Online Gaming If your kids are playing any games online, consider sitting down next to them to see what the games are about. Learn about the parental controls each game site has and employ them as needed. If your child wants to play games online, often creating an account is required, so help your child do this to make sure he isn’t giving out too much personal information.

Game Systems If your child plays games on systems like Xbox and Xbox 360, the live feature allows interactive game play, chatting, and photo sharing. These systems also have parental controls available, and often these controls are in place even when your child logs in at a friend’s house.

YouTube Kids love to watch videos online, and YouTube is about the easiest site to find videos on. YouTube can be run in Safety Mode, which will help filter out videos with inappropriate content. (Read more about safety features on YouTube here.)

Cell Phones Enable parental controls on cell phones. To find out what’s available and what charges might be for those services, it will be necessary to contact the cellular service provider. It is also important to periodically check the outgoing and incoming calls to the phone as well as peruse the texts on the phone. Some may say this is a violation of privacy, but in this age of cyberbullying, I think it is imperative for parents to check up on how the technology they are paying for is being used. It is also advisable to set a time for cell phone use to end for the day and have the phone plugged in for the night somewhere other than the child’s bedroom. At my house, my high school daughter plugs her phone into the outlet in my bedroom at 10:30 every night. She gets it back no earlier than 6:00 A.M.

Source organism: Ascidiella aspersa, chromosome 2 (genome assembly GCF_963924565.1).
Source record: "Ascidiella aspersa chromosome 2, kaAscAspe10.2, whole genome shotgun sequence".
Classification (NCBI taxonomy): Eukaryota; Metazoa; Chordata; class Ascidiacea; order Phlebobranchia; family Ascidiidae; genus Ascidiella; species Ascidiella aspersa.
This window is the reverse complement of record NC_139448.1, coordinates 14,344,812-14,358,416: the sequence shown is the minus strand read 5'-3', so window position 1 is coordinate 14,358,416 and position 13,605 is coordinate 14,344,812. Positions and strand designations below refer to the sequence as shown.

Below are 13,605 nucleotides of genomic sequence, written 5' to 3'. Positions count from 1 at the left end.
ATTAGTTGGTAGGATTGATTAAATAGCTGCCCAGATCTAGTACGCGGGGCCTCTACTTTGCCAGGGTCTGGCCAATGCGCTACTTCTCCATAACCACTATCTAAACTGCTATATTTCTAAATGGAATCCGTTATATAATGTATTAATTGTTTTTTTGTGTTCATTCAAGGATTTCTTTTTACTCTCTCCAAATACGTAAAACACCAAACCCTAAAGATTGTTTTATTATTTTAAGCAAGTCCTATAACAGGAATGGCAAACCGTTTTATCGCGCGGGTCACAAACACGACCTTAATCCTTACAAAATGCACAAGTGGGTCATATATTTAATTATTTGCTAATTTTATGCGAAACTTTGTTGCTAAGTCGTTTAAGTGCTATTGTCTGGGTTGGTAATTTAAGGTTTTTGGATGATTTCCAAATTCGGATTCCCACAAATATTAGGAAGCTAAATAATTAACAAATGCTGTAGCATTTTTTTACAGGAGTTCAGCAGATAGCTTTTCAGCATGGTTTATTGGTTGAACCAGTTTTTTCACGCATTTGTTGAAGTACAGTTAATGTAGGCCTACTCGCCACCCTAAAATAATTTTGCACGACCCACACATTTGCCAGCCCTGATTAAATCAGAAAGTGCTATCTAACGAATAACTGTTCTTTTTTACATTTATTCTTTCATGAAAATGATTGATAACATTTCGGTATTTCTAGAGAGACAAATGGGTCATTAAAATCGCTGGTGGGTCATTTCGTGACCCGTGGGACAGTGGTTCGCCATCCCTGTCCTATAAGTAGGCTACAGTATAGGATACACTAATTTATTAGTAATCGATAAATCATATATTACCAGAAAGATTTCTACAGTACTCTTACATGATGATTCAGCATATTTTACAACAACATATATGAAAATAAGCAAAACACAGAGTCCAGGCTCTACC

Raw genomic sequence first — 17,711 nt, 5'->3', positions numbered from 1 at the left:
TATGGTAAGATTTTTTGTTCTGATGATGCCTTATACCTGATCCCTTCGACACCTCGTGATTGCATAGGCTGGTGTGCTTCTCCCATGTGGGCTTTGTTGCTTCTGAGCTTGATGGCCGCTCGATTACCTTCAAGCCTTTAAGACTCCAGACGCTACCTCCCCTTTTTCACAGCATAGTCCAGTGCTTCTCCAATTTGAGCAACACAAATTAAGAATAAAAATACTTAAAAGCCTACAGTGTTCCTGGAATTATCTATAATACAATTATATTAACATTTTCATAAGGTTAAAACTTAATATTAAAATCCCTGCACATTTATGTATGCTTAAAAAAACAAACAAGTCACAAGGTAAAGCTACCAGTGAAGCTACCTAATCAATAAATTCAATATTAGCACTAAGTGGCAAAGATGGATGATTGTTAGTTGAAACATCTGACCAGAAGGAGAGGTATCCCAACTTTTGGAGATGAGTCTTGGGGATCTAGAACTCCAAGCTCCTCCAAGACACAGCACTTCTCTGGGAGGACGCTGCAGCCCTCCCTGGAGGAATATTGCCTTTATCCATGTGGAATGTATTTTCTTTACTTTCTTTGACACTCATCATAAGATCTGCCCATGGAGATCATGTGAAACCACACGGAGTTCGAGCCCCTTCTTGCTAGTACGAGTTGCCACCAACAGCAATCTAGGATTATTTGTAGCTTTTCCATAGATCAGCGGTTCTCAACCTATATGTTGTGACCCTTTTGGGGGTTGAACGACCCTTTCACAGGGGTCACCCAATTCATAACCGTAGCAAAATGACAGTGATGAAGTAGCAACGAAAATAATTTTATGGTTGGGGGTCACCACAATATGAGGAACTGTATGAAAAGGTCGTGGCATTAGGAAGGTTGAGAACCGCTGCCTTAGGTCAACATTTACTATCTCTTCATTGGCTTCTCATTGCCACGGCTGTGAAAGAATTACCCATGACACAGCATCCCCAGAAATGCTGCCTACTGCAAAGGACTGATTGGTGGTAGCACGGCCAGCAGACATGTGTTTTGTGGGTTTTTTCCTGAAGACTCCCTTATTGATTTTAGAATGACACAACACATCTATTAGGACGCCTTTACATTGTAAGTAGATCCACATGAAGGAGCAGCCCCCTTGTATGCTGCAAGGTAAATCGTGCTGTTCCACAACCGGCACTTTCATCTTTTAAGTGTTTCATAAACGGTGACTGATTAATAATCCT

Social Networking